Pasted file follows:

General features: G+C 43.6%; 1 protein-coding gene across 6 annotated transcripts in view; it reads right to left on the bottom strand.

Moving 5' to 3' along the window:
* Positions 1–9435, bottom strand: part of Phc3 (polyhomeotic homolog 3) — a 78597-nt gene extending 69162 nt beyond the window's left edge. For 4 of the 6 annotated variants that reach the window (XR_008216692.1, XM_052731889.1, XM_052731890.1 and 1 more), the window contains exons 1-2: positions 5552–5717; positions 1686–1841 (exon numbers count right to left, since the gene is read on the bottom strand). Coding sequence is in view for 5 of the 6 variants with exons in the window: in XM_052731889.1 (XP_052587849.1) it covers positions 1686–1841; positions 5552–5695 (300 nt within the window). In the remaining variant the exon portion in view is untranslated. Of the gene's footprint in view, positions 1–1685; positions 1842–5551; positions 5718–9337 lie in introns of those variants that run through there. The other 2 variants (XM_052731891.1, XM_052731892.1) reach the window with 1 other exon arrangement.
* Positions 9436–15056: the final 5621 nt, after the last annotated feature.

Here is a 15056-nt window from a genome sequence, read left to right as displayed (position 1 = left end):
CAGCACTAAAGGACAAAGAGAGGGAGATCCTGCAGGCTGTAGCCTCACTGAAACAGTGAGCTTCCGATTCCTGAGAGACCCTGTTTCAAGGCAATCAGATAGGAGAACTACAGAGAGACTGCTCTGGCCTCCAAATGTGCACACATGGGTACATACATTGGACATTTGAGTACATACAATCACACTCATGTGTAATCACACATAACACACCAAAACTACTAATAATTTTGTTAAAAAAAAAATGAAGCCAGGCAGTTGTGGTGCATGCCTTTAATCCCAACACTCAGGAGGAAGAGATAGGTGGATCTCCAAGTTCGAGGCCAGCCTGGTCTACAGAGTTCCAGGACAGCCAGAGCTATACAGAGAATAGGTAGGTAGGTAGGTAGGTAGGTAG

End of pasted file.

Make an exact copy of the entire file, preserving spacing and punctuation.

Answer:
General features: G+C 43.6%; 1 protein-coding gene across 6 annotated transcripts in view; it reads right to left on the bottom strand.

Moving 5' to 3' along the window:
* Positions 1–9435, bottom strand: part of Phc3 (polyhomeotic homolog 3) — a 78597-nt gene extending 69162 nt beyond the window's left edge. For 4 of the 6 annotated variants that reach the window (XR_008216692.1, XM_052731889.1, XM_052731890.1 and 1 more), the window contains exons 1-2: positions 5552–5717; positions 1686–1841 (exon numbers count right to left, since the gene is read on the bottom strand). Coding sequence is in view for 5 of the 6 variants with exons in the window: in XM_052731889.1 (XP_052587849.1) it covers positions 1686–1841; positions 5552–5695 (300 nt within the window). In the remaining variant the exon portion in view is untranslated. Of the gene's footprint in view, positions 1–1685; positions 1842–5551; positions 5718–9337 lie in introns of those variants that run through there. The other 2 variants (XM_052731891.1, XM_052731892.1) reach the window with 1 other exon arrangement.
* Positions 9436–15056: the final 5621 nt, after the last annotated feature.

Here is a 15056-nt window from a genome sequence, read left to right as displayed (position 1 = left end):
CAGCACTAAAGGACAAAGAGAGGGAGATCCTGCAGGCTGTAGCCTCACTGAAACAGTGAGCTTCCGATTCCTGAGAGACCCTGTTTCAAGGCAATCAGATAGGAGAACTACAGAGAGACTGCTCTGGCCTCCAAATGTGCACACATGGGTACATACATTGGACATTTGAGTACATACAATCACACTCATGTGTAATCACACATAACACACCAAAACTACTAATAATTTTGTTAAAAAAAAAATGAAGCCAGGCAGTTGTGGTGCATGCCTTTAATCCCAACACTCAGGAGGAAGAGATAGGTGGATCTCCAAGTTCGAGGCCAGCCTGGTCTACAGAGTTCCAGGACAGCCAGAGCTATACAGAGAATAGGTAGGTAGGTAGGTAGGTAGGTAG